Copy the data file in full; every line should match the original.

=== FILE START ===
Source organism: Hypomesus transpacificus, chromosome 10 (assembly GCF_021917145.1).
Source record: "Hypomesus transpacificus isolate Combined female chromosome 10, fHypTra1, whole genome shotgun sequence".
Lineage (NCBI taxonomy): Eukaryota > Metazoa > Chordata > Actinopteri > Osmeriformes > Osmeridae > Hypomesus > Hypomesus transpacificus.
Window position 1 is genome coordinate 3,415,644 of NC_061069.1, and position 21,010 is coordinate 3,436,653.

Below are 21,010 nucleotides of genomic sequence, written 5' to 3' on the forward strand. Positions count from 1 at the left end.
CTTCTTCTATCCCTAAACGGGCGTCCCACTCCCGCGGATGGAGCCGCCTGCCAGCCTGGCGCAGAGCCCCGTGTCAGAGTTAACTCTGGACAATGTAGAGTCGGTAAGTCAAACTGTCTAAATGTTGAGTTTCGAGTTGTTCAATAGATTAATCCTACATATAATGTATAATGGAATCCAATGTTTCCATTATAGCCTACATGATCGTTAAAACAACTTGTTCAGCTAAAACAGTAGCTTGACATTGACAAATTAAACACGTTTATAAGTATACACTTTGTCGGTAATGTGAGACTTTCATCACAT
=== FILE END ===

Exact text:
Source organism: Hypomesus transpacificus, chromosome 10 (assembly GCF_021917145.1).
Source record: "Hypomesus transpacificus isolate Combined female chromosome 10, fHypTra1, whole genome shotgun sequence".
Lineage (NCBI taxonomy): Eukaryota > Metazoa > Chordata > Actinopteri > Osmeriformes > Osmeridae > Hypomesus > Hypomesus transpacificus.
Window position 1 is genome coordinate 3,415,644 of NC_061069.1, and position 21,010 is coordinate 3,436,653.

Below are 21,010 nucleotides of genomic sequence, written 5' to 3' on the forward strand. Positions count from 1 at the left end.
CTTCTTCTATCCCTAAACGGGCGTCCCACTCCCGCGGATGGAGCCGCCTGCCAGCCTGGCGCAGAGCCCCGTGTCAGAGTTAACTCTGGACAATGTAGAGTCGGTAAGTCAAACTGTCTAAATGTTGAGTTTCGAGTTGTTCAATAGATTAATCCTACATATAATGTATAATGGAATCCAATGTTTCCATTATAGCCTACATGATCGTTAAAACAACTTGTTCAGCTAAAACAGTAGCTTGACATTGACAAATTAAACACGTTTATAAGTATACACTTTGTCGGTAATGTGAGACTTTCATCACAT